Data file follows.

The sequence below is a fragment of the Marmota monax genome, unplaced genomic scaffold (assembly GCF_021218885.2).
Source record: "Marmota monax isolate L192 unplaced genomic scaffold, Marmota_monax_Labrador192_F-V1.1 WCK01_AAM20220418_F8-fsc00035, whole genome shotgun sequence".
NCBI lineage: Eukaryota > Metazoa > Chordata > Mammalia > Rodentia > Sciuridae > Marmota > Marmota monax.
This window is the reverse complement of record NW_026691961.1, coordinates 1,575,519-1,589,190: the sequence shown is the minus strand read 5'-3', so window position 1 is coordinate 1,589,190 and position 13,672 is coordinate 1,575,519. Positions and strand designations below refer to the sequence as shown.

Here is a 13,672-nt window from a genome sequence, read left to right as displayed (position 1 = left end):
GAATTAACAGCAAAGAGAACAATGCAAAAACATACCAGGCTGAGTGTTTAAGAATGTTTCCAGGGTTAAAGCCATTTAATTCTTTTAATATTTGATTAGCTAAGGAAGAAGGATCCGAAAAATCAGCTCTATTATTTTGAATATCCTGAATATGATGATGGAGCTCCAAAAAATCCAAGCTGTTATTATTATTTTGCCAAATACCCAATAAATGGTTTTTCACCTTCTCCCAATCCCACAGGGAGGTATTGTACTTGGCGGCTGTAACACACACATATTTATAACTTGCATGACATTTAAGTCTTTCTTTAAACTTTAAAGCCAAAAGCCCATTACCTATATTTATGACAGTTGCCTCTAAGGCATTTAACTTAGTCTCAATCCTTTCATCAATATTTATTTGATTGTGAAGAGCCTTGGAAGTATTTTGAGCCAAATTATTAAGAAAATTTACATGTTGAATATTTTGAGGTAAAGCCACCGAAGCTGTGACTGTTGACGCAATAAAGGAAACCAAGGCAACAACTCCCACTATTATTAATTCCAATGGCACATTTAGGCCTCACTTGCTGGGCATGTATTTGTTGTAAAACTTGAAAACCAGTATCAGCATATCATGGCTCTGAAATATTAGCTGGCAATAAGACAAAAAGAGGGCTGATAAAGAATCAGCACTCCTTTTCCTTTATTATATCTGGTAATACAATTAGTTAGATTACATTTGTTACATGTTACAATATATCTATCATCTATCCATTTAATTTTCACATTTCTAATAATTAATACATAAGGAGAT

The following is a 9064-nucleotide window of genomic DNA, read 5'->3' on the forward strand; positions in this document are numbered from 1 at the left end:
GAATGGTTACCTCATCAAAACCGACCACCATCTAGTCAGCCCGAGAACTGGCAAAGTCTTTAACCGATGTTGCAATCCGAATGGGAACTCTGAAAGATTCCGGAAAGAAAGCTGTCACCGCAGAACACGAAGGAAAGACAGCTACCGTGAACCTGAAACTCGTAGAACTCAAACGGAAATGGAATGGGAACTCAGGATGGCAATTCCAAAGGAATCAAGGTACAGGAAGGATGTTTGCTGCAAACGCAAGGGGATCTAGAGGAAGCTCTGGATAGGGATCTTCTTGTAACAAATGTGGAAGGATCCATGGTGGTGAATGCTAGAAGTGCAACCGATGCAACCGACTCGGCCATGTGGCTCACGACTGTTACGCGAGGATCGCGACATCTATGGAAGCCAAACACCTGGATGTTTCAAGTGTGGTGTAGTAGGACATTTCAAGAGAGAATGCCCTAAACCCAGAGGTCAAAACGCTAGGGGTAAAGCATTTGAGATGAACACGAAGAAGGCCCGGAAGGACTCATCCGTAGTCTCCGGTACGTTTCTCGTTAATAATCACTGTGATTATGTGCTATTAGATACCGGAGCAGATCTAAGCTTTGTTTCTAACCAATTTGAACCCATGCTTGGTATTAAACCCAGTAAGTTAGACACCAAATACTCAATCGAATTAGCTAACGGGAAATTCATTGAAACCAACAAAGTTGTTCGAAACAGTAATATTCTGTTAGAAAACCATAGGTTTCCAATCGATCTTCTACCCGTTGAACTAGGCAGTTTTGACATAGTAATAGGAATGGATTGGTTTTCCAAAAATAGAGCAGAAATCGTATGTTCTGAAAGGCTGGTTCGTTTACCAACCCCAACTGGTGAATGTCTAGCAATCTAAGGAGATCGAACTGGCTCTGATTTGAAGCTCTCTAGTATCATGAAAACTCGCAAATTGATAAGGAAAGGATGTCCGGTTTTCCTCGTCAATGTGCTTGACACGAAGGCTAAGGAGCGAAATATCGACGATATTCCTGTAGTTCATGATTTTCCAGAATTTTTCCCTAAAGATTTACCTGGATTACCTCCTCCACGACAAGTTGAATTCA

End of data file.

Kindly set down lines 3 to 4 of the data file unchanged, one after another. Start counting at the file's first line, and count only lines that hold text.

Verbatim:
NCBI lineage: Eukaryota > Metazoa > Chordata > Mammalia > Rodentia > Sciuridae > Marmota > Marmota monax.
This window is the reverse complement of record NW_026691961.1, coordinates 1,575,519-1,589,190: the sequence shown is the minus strand read 5'-3', so window position 1 is coordinate 1,589,190 and position 13,672 is coordinate 1,575,519. Positions and strand designations below refer to the sequence as shown.